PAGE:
“I want you to remember what we were elected on. This document [The Conservative Manifesto]. In here is the programme we have a mandate to deliver on. All of it. This will be a different government. It’s not a coalition government. So we can have proper accountability – no trading away of things that are in here. The ability to deliver this: that is one of the most important things we can do to restore faith and trust in politics – when you vote for something you get it and that is what we are going to do.”
David Cameron addresses the first meeting of Cabinet after the election of a Conservative majority
This Queen’s Speech was a statement about what David Cameron wants to do as a Conservative PM leading a Conservative majority. And as David Cameron’s pep talk clearly stated, if commitments aren’t delivered, are delayed or shelved it can’t be blamed on the on the coalition partner or having to govern in minority.
The Government is therefore wasting little time moving forward on key manifesto commitments, and the contents of the speech therefore contains few surprises.
At Cicero we have spoken of the big three issues that will define the start of this Parliament: the European Referendum, a new settlement for Scotland and finishing the job on deficit reduction. This sets the ball rolling on the first two – very important bills in their own right, though the last will be left to George Osborne when he sets out spending plans in the Budget on 8th July.
There are a number of Bills with a distinctly Conservative flavour – a further extension to right to buy for housing association tenants, a deregulatory Enterprise Bill, strike law reforms, measures to create a ‘Northern Powerhouse’ and devolve power to cities. There will, as expected, be an immigration bill that will crackdown on illegal immigration. The Prime Minister said that supporting hard working families would be at the heart of the Government’s agenda – and there are bills on free childcare and an employment bill that will increase apprenticeships.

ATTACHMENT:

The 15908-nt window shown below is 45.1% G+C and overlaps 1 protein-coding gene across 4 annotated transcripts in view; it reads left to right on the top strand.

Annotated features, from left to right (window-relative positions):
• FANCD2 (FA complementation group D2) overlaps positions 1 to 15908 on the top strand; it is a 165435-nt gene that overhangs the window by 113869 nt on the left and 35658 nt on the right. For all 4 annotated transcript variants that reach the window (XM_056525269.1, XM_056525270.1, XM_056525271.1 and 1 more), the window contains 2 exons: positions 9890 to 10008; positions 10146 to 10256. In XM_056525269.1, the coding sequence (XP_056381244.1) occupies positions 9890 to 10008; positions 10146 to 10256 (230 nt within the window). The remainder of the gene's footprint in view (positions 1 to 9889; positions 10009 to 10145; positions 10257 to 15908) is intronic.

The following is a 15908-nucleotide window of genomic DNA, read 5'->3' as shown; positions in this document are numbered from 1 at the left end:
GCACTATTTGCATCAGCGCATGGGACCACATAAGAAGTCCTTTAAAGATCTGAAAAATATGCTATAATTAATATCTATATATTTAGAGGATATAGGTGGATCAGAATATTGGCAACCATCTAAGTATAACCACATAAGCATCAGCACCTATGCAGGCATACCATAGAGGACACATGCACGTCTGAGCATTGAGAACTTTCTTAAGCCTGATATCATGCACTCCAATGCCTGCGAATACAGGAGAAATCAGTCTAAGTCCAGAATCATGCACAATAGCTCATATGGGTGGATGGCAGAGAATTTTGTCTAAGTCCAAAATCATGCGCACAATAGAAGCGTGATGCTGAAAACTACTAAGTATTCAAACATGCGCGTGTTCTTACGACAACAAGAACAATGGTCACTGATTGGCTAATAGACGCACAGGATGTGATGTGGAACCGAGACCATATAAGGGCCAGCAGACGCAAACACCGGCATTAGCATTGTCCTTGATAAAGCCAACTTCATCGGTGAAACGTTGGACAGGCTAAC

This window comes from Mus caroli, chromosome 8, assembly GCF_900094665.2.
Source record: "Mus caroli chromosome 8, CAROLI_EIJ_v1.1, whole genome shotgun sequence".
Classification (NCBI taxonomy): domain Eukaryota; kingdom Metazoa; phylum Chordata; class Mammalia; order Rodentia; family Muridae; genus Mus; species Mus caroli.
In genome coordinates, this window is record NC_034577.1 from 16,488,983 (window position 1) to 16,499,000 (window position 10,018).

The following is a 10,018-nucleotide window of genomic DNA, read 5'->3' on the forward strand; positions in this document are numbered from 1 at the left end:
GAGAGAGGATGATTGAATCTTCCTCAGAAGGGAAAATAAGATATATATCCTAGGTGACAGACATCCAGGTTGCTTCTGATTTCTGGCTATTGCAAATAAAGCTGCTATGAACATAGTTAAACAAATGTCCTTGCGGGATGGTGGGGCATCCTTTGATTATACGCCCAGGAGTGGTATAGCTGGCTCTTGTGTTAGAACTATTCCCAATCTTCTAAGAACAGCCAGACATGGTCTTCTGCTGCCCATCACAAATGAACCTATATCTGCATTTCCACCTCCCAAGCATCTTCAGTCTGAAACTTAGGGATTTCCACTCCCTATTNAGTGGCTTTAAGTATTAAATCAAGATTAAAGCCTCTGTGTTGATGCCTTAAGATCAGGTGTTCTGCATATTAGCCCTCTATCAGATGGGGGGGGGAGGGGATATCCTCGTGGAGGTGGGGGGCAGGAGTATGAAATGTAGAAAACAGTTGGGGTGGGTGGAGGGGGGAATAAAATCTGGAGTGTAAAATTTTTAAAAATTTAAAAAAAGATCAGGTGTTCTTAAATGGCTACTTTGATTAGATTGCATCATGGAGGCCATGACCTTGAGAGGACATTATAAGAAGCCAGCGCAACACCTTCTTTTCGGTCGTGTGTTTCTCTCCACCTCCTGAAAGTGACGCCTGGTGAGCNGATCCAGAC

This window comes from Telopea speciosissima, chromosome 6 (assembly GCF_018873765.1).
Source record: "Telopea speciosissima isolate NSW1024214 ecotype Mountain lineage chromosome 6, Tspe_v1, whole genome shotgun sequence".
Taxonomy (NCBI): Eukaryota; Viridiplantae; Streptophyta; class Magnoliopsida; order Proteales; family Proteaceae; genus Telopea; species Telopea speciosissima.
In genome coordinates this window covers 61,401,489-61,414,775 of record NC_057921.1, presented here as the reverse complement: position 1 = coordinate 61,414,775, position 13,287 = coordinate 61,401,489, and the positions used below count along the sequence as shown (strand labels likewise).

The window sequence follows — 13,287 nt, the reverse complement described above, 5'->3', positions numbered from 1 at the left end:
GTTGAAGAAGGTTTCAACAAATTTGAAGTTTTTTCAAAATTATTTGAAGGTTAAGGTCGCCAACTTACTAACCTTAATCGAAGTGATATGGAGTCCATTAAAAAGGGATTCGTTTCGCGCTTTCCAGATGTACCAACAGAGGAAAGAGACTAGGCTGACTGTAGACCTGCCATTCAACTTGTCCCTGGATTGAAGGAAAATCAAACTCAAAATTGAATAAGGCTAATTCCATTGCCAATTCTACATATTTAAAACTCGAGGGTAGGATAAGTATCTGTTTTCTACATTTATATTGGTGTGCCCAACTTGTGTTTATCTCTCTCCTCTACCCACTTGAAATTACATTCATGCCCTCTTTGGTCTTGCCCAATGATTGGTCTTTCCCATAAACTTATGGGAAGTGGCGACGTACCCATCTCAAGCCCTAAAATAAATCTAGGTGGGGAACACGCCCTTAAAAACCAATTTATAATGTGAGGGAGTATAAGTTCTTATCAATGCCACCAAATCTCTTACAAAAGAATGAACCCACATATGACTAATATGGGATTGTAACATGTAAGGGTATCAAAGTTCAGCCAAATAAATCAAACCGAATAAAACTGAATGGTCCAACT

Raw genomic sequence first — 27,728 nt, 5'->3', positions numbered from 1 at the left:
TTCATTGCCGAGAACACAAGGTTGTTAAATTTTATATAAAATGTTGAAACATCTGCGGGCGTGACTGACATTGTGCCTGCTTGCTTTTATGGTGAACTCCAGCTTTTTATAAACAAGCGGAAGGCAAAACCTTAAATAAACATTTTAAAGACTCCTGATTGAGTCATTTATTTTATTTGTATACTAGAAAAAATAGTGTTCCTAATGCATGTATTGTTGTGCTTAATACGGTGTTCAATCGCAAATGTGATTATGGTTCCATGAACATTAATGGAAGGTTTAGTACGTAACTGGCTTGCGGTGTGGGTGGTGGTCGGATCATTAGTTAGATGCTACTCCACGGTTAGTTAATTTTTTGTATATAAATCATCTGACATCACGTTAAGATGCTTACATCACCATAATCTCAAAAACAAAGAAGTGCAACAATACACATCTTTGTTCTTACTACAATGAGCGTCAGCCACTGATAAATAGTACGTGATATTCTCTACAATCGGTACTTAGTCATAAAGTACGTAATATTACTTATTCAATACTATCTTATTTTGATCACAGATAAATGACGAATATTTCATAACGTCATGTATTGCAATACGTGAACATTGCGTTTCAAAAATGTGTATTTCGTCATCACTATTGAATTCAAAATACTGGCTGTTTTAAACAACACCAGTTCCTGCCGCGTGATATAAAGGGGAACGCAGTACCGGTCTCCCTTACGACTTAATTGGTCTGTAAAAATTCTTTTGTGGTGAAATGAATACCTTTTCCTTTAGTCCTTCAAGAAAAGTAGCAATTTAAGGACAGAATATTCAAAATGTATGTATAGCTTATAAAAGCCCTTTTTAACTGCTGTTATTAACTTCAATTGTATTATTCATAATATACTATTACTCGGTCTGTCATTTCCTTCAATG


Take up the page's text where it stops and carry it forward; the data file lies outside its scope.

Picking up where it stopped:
There is also an oddity – the appearance of the tax lock bill blocking rate increases to VAT, Income Tax and National Insurance which is a result of a campaign commitment made late on. This is one of the most peculiar Bills in recent years – essentially the Government saying it will pass a bill that says ‘READ MY LIPS’ on the cover. None of this precludes changes to CGT, pensions tax relief or the taxation of dividend income of course.
There will be some bumps in the road, however. The supremacy of the European Court of Human Rights in Strasbourg has long been a bugbear for the right and the Conservatives made a clear manifesto commitment to break the link between it and UK courts. However, reports of behind the scenes opposition means the Government will have to consult more on the detail. This will no doubt delay its introduction. It is hard not to draw the conclusion that this policy would have been sacrificed on the altar of coalition in different circumstances. However, with a Tory majority it will have to be delivered even if it proves a headache to implement.
Mr Cameron now has his majority. There will surely be the odd moment in the months ahead when he might wish he was still in coalition.